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O-SMART Scheme

  • 22 Sep 2020
  • 4 min read

Why in News

The Ocean Services, Modelling, Applications, Resources and Technology (O-SMART) Scheme was approved by the Union Cabinet in August 2018 and is implemented by the Ministry of Earth Sciences.

Key Points

  • It aims at stepping up ocean research and setting up early warning weather systems.
  • It addresses ocean development activities such as services, technology, resources, observations and science and provides necessary scientific and technological background required for implementation of various aspects of Blue Economy.
  • Objectives:
    • To generate and regularly update information on Marine Living Resources and their relationship with the physical environment in the Indian Exclusive Economic Zone (EEZ).
    • To periodically monitor levels of seawater pollutants for health assessment of coastal waters of India, to develop shoreline change maps for assessment of coastal erosion due to natural and anthropogenic activities.
    • To develop a wide range of state-of-the-art ocean observation systems for the acquisition of real-time data from the seas around India and to cater to the testing and sea trial activities of ocean technology.
    • To generate and disseminate a suite of user-oriented ocean information, advisories, warnings, data and data products for the benefit of society.
    • To develop high-resolution models for ocean forecast and reanalysis systems.
    • To develop algorithms for validation of satellite data for coastal research and to monitor changes in the coastal research.
    • Acquisition of Coastal Research Vessels (CRVs) for coastal pollution monitoring, testing of various underwater components and technology demonstration and to support their operation and maintenance.
    • To develop technologies to tap the marine bioresources, generate freshwater and ocean energy and develop underwater vehicles and technologies.
    • Establishment of Ballast water treatment facility.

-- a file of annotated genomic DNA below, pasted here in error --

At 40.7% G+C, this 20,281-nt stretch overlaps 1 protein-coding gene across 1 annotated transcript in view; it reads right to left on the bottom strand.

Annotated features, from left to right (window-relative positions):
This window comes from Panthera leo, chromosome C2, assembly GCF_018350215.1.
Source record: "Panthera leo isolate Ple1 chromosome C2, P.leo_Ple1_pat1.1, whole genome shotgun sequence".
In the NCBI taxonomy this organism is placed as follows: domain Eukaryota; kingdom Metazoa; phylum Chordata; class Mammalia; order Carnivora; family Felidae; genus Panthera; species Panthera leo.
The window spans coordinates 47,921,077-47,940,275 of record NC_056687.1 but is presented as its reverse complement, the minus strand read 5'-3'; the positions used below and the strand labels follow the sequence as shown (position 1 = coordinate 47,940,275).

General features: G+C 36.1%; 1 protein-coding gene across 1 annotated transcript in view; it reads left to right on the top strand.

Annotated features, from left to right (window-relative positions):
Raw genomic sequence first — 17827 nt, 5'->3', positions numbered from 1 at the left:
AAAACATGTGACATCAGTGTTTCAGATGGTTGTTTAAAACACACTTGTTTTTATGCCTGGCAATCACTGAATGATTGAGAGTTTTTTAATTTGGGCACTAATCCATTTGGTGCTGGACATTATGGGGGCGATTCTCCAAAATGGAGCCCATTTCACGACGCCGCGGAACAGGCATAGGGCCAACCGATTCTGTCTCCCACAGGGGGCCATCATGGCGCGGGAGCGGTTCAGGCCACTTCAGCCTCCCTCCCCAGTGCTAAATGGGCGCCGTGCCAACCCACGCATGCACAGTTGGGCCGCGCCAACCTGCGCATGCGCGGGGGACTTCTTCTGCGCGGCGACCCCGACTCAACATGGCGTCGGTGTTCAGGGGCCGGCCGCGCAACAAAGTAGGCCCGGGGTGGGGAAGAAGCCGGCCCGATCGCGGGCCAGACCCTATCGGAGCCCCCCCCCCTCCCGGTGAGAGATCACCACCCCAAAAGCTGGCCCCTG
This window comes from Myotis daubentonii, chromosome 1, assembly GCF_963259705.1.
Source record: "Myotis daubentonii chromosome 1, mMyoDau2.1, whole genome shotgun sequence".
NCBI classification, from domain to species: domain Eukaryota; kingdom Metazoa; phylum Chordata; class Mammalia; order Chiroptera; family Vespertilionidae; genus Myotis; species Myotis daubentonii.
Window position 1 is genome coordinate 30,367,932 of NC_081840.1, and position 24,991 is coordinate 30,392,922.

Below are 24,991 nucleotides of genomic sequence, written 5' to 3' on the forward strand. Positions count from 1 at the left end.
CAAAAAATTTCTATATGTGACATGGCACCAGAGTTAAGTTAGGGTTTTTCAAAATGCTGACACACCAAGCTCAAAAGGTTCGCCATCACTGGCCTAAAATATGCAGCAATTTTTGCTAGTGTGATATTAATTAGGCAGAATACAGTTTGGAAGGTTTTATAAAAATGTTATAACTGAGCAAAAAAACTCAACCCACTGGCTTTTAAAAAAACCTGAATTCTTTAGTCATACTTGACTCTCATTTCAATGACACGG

• Ballast Water Discharge by ships is responsible for the introduction of invasive species in the oceans by taking water from one port and discharging it during the next port call.
    • To carry out exploration of Polymetallic Nodules (MPN) from water depth of 5500 m in site of 75000 sq. km allotted to India by United Nations in Central Indian Ocean Basin, and to carry out investigations of gas hydrates.
      • MPN, also called manganese nodules, are rock concretions formed of concentric layers of iron and manganese hydroxides around a core.
      • MPN contain multiple metals like copper, nickel, cobalt, manganese, iron, lead, zinc, aluminium, silver, gold and platinum etc. in variable constitutions and are precipitate of hot fluids from upwelling hot magma from the deep interior of the oceanic crust.
      • Mining for Polymetallic nodules is of strategic importance for India as there are no terrestrial sources of these metals in India.
    • Exploration of polymetallic sulphides near Rodrigues Triple junction (convergence of Central Indian Ridge, the Southeast Indian Ridge, and the Southwest Indian Ridge) in 10000 sq. km of area allotted to India in International waters by International Seabed Authority.
    • Submission of India's claim over continental shelf extending beyond the EEZ supported by scientific data, and the Topographic survey of EEZ of India.

Source: PIB

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